August 15, 2011
A new study shows that being nice does not pay off in the workplace.
Researchers found that men who were below average on measures of agreeableness earned $9,772 more annually--or about 18 percent more--than nice guys, reported The Wall Street Journal. For women, the difference was not as drastic--ruder women earned $1,828 more--or five percent--than their nicer counterparts. As an article from Mendoza College of Business stated, "agreeableness" is one of the dimensions used to describe human personality and refers to a person "who is warm, sympathetic, kind and cooperative (in short, a 'nice' person).
According to The Wall Street Journal, researchers analyzed nearly 20 years of data from three different surveys that interviewed some 10,000 workers from a variety of fields, salaries and ages. Additionally, they conducted their own separate experiment with 460 business students. Researchers asked the students to pretend that they were human resources managers for a fictional company. Each read short descriptions of candidates for a consultant position. Men who were described as highly agreeable were less likely to get the job.
"Nice guys are getting the shaft," said Beth A. Livingston, an assistant professor of human resource studies at Cornell University's School of Industrial and Labor Relations and co-author of the study.
Researchers stated that the reason may be due to stereotypical expectations of men and women. Study co-author Charlice Hurst, assistant professor of organizational behavior at the University of Western Ontario's Ivey School of Business told The Globe and Mail that competitiveness and seeking career advancement are stereotypical male traits. "And this finding shows that [men] get heavily penalized and viewed more negatively for not meeting expectations of their gender."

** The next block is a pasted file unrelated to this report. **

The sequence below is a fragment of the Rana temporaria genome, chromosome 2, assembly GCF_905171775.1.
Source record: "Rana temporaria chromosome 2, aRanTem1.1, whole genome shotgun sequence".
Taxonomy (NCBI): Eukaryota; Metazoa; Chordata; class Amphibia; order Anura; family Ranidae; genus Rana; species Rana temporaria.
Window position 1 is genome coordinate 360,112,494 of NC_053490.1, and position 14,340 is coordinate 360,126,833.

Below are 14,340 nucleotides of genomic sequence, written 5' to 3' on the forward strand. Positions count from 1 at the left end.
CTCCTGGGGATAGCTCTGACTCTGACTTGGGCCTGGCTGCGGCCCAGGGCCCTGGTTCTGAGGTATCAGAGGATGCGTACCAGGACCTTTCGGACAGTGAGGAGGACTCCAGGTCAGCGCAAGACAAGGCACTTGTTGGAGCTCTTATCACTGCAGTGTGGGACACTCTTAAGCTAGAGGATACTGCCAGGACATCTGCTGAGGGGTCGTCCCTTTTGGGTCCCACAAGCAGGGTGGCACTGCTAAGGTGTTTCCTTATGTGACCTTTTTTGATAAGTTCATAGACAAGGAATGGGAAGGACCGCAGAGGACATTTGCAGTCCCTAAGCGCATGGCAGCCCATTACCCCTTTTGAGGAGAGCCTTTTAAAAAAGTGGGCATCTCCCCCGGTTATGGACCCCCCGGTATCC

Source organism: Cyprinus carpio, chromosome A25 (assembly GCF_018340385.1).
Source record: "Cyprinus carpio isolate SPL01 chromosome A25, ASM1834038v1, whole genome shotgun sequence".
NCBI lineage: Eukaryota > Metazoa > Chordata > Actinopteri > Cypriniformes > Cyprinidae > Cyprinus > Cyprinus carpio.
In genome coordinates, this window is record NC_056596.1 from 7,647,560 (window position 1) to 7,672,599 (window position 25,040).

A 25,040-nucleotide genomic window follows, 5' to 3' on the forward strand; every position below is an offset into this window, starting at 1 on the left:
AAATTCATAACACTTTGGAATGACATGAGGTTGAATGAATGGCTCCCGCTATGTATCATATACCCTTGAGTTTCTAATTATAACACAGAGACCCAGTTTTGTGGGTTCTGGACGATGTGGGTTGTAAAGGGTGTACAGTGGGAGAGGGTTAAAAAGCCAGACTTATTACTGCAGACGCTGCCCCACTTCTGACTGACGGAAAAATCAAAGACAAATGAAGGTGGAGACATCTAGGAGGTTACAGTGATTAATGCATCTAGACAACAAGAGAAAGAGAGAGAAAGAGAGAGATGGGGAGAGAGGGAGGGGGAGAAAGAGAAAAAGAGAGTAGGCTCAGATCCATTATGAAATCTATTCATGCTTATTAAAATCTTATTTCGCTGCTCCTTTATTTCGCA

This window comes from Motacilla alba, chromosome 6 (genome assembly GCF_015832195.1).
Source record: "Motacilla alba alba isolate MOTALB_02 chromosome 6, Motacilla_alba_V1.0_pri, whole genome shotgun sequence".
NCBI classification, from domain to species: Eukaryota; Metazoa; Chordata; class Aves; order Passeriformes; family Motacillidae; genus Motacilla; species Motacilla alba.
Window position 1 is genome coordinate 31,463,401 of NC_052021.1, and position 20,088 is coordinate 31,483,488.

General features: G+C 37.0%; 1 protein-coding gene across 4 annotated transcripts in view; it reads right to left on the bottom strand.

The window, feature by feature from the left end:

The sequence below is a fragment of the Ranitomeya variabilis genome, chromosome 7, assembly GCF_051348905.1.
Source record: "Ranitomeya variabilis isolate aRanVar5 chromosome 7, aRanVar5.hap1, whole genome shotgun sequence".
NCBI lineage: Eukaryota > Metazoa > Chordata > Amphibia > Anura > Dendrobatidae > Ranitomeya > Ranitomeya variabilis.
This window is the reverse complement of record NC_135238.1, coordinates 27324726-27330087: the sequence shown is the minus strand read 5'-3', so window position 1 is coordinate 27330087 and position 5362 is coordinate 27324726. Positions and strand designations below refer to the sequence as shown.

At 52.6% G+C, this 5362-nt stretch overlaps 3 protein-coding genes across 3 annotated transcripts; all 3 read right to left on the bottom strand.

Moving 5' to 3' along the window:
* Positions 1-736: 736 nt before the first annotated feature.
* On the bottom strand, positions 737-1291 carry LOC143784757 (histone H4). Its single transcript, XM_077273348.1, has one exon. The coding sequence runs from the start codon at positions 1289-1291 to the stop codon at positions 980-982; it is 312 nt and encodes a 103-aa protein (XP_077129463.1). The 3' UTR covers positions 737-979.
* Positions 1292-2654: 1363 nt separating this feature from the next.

In the Mendoza College of Business article, Timothy A. Judge of the University of Notre Dame added, "If you're a disagreeable man, you're considered a tough negotiator, but the perception is that if a woman is agreeable, she gets taken advantage of, and if she is disagreeable, she's considered a control freak or 'the B-word'."
Still, Hurst noted that other factors may contribute to the difference in pay. The Wall Street Journal also noted that some companies have a strict "no jerks and divas" policy.
"We are not about being 'nice' or 'agreeable' or 'civil'," said Kathy Savitt, Chief Executive and founder of social-commerce company Lockerz. "We have a lot of robust debates about all kinds of things. But we do stress the notion of being respectful."
Compiled by Heidi M. Agustin
"Do Nice Guys--and Girls--Really Finish Last? The Joint Effects of Sex and Agreeableness on Income," nd.edu
"Hey, You! Mean People Earn More, Study Finds," online.wsj.com, August 15, 2011, Rachel Emma Silverman
"Nice guys make less than 'highly disagreeable' men," theglobeandmail.com, August 11, 2011, Wallace Immen
"Research shows men get ahead for being 'disagreeable' in the workplace; women don't," business.nd.edu, August 3, 2011, Shannon Chapla